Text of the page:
ONE YEAR AFTER MY BIKE ACCIDENT
A fall off a trail bridge left me with 17 fractures; what I’m feeling 365 days later
INTO THE WOODS, INTO AN AMBULANCE. On June 20, 2007, I went off the side of a trick bridge in the heart of a wooded mountain bike trail west of Indianapolis, fell 8-10 feet, landed flat on my bike with my bike on top of me, and suffered 17 (count ‘em) bone breaks. Four ribs in the front separated from my sternum, 11 ribs in front and back fractured, both shoulder blades broke, and four vertebrae were compressed. Ironically, my bike was unscathed. Paramedics carefully strapped me to a Stryker board and taped it to the back of an ATV that hauled me up out of the forest to a waiting ambulance. It might have been the smoothest ride to Methodist Hospital, but I felt every minor bump along the way. It was excruciating.
MY NINJA TURTLE SHELL. For all my fractures and a partially collapsed lung, there was no organ damage and nothing required surgery. Instead, I was fitted with a hard-plastic neck-to-waste torso brace that would be my “exoskeleton,” what I called my ninja turtle shell, for the next eight weeks. I blogged throughout this extended journey of pain and healing. Go to Bikehiker archives for June, July and August 2007. Thank God for good pain medicine, which I used at maximum dosage during the first few weeks and weaned myself of after six weeks. Thank God for a caring family and congregation. Thank God for a healing process. Though I missed only one Sunday of preaching and leading worship, I served from home for at least five weeks.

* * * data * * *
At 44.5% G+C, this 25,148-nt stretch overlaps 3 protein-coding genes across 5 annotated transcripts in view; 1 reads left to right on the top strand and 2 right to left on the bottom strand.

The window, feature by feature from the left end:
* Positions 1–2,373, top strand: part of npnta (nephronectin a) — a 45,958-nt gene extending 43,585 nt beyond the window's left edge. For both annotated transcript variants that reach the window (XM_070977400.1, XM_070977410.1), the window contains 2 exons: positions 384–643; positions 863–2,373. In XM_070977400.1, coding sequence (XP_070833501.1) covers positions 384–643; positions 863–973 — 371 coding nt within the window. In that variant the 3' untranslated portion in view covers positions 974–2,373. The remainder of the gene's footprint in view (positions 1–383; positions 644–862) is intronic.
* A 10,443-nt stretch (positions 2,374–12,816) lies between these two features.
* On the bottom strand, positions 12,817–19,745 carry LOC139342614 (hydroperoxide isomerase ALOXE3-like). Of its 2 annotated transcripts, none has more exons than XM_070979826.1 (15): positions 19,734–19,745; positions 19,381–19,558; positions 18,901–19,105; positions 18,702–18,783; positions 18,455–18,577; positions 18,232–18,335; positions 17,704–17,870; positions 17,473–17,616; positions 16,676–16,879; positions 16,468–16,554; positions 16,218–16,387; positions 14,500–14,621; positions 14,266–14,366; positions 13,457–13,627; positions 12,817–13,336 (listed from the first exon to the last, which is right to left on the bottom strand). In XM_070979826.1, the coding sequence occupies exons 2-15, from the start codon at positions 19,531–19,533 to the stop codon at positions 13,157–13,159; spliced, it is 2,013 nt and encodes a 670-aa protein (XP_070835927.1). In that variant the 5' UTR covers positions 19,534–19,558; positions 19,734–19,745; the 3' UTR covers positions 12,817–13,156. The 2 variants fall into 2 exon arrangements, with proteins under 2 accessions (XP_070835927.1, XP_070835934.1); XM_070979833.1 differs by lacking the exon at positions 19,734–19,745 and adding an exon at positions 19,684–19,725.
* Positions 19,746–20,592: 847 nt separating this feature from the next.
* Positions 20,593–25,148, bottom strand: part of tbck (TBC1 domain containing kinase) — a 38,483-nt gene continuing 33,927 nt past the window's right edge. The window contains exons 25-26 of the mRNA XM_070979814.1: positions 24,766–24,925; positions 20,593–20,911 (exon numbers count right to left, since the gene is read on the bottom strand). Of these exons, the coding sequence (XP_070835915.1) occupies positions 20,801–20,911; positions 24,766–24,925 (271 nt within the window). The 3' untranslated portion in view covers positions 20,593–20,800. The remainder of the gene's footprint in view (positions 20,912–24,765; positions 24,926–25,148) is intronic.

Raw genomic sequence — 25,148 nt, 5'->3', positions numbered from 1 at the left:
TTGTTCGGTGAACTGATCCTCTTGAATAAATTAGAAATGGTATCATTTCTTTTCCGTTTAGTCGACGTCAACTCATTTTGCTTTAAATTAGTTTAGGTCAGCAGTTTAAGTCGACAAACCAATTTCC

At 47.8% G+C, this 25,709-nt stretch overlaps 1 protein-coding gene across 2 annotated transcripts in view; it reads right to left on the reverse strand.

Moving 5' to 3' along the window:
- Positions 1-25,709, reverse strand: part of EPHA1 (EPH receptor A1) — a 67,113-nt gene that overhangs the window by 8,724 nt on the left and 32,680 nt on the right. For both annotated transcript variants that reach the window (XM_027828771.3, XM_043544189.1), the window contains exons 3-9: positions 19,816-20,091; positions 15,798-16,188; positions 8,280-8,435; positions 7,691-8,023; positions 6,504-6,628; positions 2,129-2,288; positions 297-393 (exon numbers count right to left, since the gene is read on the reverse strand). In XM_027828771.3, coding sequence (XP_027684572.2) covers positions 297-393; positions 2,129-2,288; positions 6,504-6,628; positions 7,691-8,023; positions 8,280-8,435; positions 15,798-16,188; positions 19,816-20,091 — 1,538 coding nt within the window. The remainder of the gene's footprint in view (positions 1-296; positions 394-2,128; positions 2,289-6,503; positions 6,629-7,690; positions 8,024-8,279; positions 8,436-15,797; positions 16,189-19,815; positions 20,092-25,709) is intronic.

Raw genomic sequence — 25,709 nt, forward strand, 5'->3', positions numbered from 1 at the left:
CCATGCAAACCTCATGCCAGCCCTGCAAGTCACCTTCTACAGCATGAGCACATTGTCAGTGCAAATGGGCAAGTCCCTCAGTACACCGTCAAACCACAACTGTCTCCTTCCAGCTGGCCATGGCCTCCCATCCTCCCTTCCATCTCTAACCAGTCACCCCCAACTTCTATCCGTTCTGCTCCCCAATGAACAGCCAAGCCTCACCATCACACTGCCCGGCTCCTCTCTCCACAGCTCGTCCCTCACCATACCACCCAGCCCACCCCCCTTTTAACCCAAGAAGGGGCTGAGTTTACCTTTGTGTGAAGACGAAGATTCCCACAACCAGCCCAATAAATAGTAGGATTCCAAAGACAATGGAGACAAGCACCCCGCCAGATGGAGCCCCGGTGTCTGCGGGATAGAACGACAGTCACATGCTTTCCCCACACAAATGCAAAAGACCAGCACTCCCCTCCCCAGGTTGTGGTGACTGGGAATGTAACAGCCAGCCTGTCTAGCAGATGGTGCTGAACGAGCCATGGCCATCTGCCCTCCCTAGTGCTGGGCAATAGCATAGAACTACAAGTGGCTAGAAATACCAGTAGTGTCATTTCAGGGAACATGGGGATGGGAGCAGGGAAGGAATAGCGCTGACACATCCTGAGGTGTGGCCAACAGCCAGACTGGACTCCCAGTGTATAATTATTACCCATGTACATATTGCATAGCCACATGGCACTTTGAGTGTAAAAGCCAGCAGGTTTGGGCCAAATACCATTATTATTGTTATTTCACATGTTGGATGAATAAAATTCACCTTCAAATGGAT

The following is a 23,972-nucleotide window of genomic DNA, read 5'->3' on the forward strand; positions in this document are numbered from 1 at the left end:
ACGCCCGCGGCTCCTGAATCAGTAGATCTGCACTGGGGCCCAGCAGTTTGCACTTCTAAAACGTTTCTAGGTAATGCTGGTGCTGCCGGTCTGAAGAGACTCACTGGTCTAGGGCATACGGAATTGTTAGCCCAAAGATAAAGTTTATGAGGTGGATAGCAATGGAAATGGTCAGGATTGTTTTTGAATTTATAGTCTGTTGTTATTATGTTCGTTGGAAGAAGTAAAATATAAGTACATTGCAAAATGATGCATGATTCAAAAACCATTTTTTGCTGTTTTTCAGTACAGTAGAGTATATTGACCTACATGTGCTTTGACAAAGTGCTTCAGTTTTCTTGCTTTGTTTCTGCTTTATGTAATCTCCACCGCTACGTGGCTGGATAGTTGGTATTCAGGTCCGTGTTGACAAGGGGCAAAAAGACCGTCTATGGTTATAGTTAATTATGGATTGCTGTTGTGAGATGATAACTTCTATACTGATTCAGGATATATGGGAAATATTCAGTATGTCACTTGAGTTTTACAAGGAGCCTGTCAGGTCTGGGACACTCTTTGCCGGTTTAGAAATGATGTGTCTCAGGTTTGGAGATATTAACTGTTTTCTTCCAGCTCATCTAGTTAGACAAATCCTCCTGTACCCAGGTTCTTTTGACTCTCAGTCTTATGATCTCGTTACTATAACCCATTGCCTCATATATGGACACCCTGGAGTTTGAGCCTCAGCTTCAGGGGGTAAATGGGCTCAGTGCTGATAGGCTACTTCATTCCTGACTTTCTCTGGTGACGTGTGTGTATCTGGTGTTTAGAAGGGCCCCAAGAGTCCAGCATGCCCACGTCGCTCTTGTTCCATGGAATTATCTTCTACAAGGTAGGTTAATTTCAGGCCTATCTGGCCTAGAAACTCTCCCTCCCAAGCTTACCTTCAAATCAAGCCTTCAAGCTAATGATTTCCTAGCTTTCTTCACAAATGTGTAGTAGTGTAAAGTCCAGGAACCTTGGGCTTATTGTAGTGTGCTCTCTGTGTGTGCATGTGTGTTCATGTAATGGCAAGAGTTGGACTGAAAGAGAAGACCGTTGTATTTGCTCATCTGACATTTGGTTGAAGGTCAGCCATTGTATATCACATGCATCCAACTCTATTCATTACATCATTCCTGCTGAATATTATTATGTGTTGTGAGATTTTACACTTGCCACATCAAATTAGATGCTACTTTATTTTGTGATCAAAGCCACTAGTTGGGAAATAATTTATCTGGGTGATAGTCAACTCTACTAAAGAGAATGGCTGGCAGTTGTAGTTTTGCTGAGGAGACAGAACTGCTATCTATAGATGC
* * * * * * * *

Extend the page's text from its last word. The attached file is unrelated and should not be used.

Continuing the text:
BACK ON MY BIKES. I’m happy to report, at the one-year anniversary (is that what we call it?) of my bike accident, I am fully recovered. I have taken my mountain bike back to the accident scene and I’m riding trails again. On Thursday, I pedaled my road bike 70 miles from Indianapolis to Clay City to attend the Wabash Free Methodist Annual Conference without any pain. I simply do not have pain in my back or shoulders. I DO feel some weird sensations in my back occasionally, but nothing that equates to pain. Some folks have suggested that I may eventually develop arthritis at the fractures. Perhaps. But not at this point. I’m grateful to have recovered so readily from such a tough and painful fall. I give praise to God for the way my body has healed -- without invasive surgeries, rigorous therapies, or costly medications (though I believe these, also, are often valid and God-glorifying avenues of bodily healing and health).
BURDEN OF A FULL RECOVERY. As with many others who have had near misses with tragedy or recovered readily when others experiencing similar traumas have not, I marvel at the burden of such a gift. Two years ago I was spared being caught by a pack of wild dogs (dholes) in India. Last year, I was spared debilitating effects of a fall off a bridge. For what purposes was I spared? Toward what ends shall a recovered life be lived? To some extent the message given to Private Ryan, after he was found and saved at the cost of many lives, applies here: “Don’t waste it.” Whatever the specifics of purpose and future impact, let it all be to the glory of God!
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